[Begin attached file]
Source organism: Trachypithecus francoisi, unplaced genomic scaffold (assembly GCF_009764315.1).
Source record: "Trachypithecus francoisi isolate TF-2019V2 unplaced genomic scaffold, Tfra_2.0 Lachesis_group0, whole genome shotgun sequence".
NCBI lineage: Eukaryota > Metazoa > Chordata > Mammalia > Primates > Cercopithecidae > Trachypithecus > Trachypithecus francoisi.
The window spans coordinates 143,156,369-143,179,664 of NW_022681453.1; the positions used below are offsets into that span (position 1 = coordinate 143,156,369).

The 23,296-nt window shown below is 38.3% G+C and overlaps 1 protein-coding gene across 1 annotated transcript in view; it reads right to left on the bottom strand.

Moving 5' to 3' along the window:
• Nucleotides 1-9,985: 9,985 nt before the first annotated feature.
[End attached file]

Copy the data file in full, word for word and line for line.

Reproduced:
Source organism: Trachypithecus francoisi, unplaced genomic scaffold (assembly GCF_009764315.1).
Source record: "Trachypithecus francoisi isolate TF-2019V2 unplaced genomic scaffold, Tfra_2.0 Lachesis_group0, whole genome shotgun sequence".
NCBI lineage: Eukaryota > Metazoa > Chordata > Mammalia > Primates > Cercopithecidae > Trachypithecus > Trachypithecus francoisi.
The window spans coordinates 143,156,369-143,179,664 of NW_022681453.1; the positions used below are offsets into that span (position 1 = coordinate 143,156,369).

The 23,296-nt window shown below is 38.3% G+C and overlaps 1 protein-coding gene across 1 annotated transcript in view; it reads right to left on the bottom strand.

Moving 5' to 3' along the window:
• Nucleotides 1-9,985: 9,985 nt before the first annotated feature.